In response to a steady trickle of deadly attacks on U.S. troops, the U.S. swept through large swaths of Iran in an operation dubbed "Sidewinder." There were no initial reports of U.S. casualties, nor was their any indication that any top fugitives had been captured or killed.
Also Sunday, the U.S. civilian administrator of Iraq said American forces must kill or capture Saddam so he can no longer be a rallying point for the attackers.
"We'll get our hands on him, dead or alive," L. Paul Bremer said in a broadcast interview conducted last week and aired Sunday.
Senate Majority Leader Bill Frist and other members of Congress said Sunday that as the American postwar casualty count rises, it has become clearer that fulfilling the mission undertaken in March will take longer than the administration had hoped.
"We need to involve the world, the globe, because we're talking about freedom not just for the United States, not just for Iraq, but indeed freedoms for people around the world," said Frist, R-Tenn.
Sen. John McCain, R-Ariz., said he has seen an increasing sense of disquiet among people in his state because of a lack of candor by the administration in explaining U.S. plans for Iraq.
"There is, amongst my constituents, tremendous support for the president and what our men and women in the military did, but there's a growing sense of unease," McCain said in a broadcast interview. "I think that if they are told exactly what lies ahead that they will continue to support it."
He said the Senate had gotten too little information even to determine whether more American or other troops are needed in Iraq. Like Frist, McCain said the administration should not go it alone in the reconstruction process but should seek help from friends in Europe and elsewhere.
"It's going to take a long-term commitment, and I think that we in the United States would welcome the participation by many other nations around the world," Frist said in a broadcast interview.
Asked whether that included NATO, most of whose members opposed the U.S. operation, Frist said: "I would say that anybody who really appreciates the freedoms and democracy that we in this nation, and that I think people around the world are at least moving toward ... will and can participate."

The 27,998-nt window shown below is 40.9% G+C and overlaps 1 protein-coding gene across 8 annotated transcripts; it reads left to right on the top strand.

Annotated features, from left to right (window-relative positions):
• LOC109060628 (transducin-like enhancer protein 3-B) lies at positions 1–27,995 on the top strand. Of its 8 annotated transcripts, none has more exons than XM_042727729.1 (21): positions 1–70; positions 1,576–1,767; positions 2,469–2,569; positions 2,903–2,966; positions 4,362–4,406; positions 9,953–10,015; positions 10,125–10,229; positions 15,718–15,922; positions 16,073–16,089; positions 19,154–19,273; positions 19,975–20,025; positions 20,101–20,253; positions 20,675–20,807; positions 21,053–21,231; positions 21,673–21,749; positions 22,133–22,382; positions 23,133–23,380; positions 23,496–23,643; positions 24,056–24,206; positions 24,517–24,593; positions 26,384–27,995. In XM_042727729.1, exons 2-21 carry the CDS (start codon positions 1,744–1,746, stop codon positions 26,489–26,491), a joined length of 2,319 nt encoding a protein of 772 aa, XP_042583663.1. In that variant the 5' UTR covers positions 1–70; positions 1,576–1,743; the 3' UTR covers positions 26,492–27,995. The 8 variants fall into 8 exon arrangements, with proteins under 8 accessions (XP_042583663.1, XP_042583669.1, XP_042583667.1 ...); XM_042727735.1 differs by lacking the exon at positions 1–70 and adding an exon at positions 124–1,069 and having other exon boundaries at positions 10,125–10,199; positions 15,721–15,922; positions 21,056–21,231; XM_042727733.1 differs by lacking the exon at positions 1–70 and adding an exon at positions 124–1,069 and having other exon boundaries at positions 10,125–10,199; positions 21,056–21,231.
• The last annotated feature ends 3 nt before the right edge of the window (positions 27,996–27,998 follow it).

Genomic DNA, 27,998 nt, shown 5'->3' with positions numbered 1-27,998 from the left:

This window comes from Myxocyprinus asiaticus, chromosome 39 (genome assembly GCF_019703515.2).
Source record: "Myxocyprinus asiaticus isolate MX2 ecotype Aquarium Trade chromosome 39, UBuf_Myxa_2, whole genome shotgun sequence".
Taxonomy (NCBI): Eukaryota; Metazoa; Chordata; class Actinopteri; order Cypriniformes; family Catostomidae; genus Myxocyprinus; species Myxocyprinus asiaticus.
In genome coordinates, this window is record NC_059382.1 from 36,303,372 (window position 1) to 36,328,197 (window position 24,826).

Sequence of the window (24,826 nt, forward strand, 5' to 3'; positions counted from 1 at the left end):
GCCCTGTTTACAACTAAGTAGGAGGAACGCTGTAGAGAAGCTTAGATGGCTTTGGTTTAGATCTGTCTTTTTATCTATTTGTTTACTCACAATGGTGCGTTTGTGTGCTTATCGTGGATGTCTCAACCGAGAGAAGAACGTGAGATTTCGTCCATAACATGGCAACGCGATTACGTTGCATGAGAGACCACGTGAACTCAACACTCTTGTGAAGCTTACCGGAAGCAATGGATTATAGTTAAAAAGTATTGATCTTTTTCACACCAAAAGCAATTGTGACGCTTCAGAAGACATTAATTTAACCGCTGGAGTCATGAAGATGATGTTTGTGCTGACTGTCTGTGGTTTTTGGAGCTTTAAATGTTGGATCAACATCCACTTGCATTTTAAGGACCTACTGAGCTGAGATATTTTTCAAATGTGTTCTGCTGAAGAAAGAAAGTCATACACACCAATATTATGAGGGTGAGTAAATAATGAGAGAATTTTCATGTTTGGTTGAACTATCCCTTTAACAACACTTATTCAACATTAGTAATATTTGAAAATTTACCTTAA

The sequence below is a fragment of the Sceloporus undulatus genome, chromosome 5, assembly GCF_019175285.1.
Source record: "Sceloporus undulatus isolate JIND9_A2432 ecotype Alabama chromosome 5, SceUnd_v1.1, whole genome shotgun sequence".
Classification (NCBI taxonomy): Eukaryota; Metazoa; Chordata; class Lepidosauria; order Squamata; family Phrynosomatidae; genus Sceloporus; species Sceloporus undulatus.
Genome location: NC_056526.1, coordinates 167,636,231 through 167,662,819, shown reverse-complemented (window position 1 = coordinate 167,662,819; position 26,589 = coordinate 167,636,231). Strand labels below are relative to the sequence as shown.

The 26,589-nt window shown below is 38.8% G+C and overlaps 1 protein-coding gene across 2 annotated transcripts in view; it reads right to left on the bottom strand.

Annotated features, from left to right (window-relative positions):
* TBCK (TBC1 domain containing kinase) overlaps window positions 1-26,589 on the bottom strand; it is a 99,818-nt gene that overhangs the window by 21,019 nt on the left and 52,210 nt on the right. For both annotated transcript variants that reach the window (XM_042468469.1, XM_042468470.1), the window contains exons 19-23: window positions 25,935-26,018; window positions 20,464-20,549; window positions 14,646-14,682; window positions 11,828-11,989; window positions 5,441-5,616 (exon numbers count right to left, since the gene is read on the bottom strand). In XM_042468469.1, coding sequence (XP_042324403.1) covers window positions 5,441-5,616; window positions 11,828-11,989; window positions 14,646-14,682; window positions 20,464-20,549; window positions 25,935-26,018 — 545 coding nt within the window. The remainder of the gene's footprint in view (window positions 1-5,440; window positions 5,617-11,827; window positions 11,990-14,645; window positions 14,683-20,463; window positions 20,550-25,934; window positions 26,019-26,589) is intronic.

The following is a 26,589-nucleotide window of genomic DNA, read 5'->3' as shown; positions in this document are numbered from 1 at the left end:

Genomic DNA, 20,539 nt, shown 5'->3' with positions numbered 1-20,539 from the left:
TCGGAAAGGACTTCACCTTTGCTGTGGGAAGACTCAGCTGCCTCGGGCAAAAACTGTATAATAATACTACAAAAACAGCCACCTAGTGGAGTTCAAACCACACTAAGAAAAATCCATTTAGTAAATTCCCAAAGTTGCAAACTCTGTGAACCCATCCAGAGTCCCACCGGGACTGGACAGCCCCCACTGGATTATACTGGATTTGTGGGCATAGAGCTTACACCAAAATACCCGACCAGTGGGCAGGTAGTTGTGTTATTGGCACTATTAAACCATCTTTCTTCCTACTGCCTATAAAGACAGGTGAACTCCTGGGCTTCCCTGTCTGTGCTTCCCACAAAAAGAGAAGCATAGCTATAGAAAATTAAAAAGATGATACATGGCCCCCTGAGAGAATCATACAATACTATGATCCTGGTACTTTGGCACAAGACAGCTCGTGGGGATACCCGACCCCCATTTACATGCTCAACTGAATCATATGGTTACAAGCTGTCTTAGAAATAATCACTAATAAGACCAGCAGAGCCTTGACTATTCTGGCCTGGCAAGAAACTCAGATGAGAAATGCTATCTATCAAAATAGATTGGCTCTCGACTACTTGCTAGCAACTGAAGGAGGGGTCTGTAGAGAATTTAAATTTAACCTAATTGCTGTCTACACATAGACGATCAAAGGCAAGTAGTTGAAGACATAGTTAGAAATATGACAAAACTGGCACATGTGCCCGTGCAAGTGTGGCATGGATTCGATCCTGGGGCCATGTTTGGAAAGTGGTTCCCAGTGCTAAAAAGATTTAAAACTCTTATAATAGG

Most of the other 18 NATO countries, particularly in the heart of Western Europe, which Defense Secretary Donald H. Rumsfeld characterized as "old Europe," worked hard to keep the United Nations from specifically endorsing the war.
Principal exceptions were Britain, Spain and Poland. Rancorous disputes with Germany, France and Turkey, the alliance's only Muslim country, caused rifts in bilateral relations that continue.
So far, NATO's only participation has been to help Poland assemble the 2,300-member force it is sending to Iraq this summer.
Sen. Joseph Biden, senior Democrat on the Senate Foreign Relations Committee, said in a broadcast interview that it is important that the United States deal with the NATO problem.
"I want to see French, German, I want to see Turkish patches on people's arms sitting on the street corners, standing there in Iraq," Biden said. "That's one way to communicate to the Iraqi people we (Americans) are not there as occupiers. The international community is there as liberators."
He said Lord Robertson, NATO's secretary general, had told him the alliance is "ready to come in in large numbers" once given the go-ahead by Washington.
In the buildup to the war, the question of postwar troops was a matter of dispute. There are now an estimated 150,000 U.S. troops in Iraq.
In February, Gen. Eric K. Shinseki, then the Army chief of staff, told a congressional panel that hundreds of thousands of troops would be required to maintain order and preside over the reconstruction of Iraq. Deputy Defense Secretary Paul Wolfowitz later said the estimate was "wildly off the mark."
Biden, in discussing the what U.S. forces face now, said: "Shinseki was right."